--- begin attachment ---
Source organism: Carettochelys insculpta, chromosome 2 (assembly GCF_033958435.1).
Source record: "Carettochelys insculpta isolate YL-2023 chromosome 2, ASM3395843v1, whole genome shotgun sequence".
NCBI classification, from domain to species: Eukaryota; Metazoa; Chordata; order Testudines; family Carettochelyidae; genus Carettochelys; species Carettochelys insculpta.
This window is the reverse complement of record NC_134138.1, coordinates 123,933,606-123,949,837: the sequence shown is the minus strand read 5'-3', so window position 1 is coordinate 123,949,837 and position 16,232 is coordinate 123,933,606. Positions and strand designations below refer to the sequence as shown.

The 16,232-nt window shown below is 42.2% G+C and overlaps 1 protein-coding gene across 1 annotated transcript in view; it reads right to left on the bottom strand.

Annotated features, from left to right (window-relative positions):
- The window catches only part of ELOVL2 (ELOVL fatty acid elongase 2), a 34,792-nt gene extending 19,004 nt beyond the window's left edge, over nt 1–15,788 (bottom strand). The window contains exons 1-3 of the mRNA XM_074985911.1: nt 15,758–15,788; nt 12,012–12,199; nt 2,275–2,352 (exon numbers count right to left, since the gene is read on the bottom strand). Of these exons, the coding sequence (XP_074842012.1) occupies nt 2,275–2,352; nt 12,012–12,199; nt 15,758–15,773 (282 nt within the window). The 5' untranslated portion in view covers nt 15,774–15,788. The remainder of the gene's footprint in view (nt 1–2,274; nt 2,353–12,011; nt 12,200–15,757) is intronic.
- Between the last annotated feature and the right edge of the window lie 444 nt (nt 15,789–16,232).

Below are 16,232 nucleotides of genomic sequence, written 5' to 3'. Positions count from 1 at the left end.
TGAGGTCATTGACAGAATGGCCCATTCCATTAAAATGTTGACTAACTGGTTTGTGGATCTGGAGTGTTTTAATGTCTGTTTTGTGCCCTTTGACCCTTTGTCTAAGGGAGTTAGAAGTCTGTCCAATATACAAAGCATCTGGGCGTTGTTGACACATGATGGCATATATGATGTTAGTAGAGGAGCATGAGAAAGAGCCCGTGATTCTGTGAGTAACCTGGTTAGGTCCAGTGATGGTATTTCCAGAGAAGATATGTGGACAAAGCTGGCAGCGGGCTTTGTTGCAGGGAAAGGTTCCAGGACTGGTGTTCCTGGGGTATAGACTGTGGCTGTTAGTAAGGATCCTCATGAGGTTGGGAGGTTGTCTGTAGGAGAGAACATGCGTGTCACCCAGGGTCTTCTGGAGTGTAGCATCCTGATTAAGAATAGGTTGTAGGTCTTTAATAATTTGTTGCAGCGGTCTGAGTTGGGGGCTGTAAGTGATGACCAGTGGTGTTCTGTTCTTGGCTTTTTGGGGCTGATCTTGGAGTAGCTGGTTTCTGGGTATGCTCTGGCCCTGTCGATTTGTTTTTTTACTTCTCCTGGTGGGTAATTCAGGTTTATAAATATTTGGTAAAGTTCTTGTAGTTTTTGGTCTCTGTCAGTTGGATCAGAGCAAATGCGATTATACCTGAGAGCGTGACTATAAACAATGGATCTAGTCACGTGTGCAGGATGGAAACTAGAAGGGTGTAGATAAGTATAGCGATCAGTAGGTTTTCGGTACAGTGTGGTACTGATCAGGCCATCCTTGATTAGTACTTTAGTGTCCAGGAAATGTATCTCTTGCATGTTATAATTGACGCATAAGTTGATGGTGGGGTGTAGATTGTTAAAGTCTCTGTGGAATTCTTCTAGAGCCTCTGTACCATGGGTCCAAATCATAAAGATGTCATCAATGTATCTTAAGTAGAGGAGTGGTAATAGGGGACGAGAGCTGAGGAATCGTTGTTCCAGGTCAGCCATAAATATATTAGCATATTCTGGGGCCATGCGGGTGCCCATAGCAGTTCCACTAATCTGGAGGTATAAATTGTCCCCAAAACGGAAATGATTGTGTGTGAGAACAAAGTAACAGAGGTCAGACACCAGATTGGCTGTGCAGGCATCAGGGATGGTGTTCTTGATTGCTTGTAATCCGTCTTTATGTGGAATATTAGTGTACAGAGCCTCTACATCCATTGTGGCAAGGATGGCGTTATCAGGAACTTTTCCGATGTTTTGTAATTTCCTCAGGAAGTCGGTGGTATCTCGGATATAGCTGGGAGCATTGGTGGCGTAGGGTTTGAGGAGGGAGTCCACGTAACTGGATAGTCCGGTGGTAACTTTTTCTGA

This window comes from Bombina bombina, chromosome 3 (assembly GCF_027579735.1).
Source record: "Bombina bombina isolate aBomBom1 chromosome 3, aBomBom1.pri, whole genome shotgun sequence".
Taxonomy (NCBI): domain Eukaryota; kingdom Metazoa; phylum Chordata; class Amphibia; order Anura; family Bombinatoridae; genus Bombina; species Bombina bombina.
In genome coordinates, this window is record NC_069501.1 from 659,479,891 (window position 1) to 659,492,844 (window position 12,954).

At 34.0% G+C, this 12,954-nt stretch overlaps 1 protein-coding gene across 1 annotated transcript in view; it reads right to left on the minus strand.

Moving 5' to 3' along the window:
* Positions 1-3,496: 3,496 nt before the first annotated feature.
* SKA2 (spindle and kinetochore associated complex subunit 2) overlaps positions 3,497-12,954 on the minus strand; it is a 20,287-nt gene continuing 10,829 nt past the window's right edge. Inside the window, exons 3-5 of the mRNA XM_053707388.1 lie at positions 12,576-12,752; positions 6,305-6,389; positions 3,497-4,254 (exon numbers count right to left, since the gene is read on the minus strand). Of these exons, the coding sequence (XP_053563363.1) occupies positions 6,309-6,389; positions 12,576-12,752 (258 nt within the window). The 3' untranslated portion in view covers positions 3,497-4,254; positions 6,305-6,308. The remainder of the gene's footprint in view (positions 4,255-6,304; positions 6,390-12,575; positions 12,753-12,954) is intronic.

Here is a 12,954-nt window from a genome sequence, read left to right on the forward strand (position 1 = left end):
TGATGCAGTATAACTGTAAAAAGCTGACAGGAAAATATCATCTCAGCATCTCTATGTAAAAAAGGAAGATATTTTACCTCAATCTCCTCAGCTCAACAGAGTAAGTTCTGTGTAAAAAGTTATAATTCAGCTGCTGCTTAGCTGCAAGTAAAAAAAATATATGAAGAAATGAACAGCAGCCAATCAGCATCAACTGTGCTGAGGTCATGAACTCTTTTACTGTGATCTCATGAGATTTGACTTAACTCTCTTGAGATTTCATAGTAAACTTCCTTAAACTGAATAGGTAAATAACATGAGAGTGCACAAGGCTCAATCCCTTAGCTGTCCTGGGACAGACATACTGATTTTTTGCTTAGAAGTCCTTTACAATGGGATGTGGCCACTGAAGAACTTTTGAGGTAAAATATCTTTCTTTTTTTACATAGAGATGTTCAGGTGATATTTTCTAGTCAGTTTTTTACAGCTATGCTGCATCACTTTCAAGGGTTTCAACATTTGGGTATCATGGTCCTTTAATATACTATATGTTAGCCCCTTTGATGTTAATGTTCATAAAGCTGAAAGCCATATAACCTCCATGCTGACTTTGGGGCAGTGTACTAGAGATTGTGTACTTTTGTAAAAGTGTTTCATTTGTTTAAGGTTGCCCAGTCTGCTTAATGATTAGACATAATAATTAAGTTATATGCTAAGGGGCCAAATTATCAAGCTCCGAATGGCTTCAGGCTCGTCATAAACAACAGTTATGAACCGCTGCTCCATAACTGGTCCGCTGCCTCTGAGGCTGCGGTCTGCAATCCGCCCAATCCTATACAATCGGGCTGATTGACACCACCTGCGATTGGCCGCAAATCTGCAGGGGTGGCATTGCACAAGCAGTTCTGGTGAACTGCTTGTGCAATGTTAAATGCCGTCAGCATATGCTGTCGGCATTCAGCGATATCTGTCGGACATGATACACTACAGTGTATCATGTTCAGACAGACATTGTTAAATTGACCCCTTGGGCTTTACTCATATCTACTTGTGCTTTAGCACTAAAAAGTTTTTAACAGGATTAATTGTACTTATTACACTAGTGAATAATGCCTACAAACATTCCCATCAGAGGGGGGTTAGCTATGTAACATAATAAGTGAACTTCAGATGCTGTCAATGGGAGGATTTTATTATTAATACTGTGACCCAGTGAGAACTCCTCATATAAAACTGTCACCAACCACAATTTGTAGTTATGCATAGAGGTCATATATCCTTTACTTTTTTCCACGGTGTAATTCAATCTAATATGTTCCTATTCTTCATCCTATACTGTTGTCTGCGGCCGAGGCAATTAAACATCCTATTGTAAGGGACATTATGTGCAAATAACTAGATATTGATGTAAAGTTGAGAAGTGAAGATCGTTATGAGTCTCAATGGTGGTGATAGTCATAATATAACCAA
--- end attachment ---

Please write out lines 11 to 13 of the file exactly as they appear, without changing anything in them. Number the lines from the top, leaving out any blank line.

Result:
This window comes from Bombina bombina, chromosome 3 (assembly GCF_027579735.1).
Source record: "Bombina bombina isolate aBomBom1 chromosome 3, aBomBom1.pri, whole genome shotgun sequence".
Taxonomy (NCBI): domain Eukaryota; kingdom Metazoa; phylum Chordata; class Amphibia; order Anura; family Bombinatoridae; genus Bombina; species Bombina bombina.